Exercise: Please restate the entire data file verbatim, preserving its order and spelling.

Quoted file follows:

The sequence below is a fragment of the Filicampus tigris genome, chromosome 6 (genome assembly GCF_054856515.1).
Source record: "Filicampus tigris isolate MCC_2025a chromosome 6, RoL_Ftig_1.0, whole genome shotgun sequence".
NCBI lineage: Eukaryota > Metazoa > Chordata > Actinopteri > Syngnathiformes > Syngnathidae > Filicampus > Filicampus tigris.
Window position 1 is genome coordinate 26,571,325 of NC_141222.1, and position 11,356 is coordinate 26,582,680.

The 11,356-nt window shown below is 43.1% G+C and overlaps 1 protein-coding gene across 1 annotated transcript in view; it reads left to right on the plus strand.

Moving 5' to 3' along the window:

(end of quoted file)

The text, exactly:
The sequence below is a fragment of the Filicampus tigris genome, chromosome 6 (genome assembly GCF_054856515.1).
Source record: "Filicampus tigris isolate MCC_2025a chromosome 6, RoL_Ftig_1.0, whole genome shotgun sequence".
NCBI lineage: Eukaryota > Metazoa > Chordata > Actinopteri > Syngnathiformes > Syngnathidae > Filicampus > Filicampus tigris.
Window position 1 is genome coordinate 26,571,325 of NC_141222.1, and position 11,356 is coordinate 26,582,680.

The 11,356-nt window shown below is 43.1% G+C and overlaps 1 protein-coding gene across 1 annotated transcript in view; it reads left to right on the plus strand.

Moving 5' to 3' along the window: